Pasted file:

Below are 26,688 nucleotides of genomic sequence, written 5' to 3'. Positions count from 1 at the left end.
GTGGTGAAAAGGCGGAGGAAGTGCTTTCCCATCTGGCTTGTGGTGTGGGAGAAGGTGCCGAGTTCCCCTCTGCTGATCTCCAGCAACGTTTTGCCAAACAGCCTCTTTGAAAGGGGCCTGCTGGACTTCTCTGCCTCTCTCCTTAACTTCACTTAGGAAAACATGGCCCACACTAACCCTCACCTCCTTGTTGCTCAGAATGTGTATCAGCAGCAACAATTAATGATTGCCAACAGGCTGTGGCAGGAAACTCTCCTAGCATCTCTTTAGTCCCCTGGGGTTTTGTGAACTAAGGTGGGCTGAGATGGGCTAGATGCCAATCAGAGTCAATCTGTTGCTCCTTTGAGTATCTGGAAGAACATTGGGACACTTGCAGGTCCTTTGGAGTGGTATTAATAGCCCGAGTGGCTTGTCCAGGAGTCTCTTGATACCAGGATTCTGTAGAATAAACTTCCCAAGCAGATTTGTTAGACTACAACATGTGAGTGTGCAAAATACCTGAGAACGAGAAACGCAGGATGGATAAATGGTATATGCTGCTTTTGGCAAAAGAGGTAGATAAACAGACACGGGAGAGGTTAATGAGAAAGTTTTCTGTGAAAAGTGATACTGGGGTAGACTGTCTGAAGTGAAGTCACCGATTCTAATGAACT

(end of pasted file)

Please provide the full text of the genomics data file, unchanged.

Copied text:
Below are 26,688 nucleotides of genomic sequence, written 5' to 3'. Positions count from 1 at the left end.
GTGGTGAAAAGGCGGAGGAAGTGCTTTCCCATCTGGCTTGTGGTGTGGGAGAAGGTGCCGAGTTCCCCTCTGCTGATCTCCAGCAACGTTTTGCCAAACAGCCTCTTTGAAAGGGGCCTGCTGGACTTCTCTGCCTCTCTCCTTAACTTCACTTAGGAAAACATGGCCCACACTAACCCTCACCTCCTTGTTGCTCAGAATGTGTATCAGCAGCAACAATTAATGATTGCCAACAGGCTGTGGCAGGAAACTCTCCTAGCATCTCTTTAGTCCCCTGGGGTTTTGTGAACTAAGGTGGGCTGAGATGGGCTAGATGCCAATCAGAGTCAATCTGTTGCTCCTTTGAGTATCTGGAAGAACATTGGGACACTTGCAGGTCCTTTGGAGTGGTATTAATAGCCCGAGTGGCTTGTCCAGGAGTCTCTTGATACCAGGATTCTGTAGAATAAACTTCCCAAGCAGATTTGTTAGACTACAACATGTGAGTGTGCAAAATACCTGAGAACGAGAAACGCAGGATGGATAAATGGTATATGCTGCTTTTGGCAAAAGAGGTAGATAAACAGACACGGGAGAGGTTAATGAGAAAGTTTTCTGTGAAAAGTGATACTGGGGTAGACTGTCTGAAGTGAAGTCACCGATTCTAATGAACT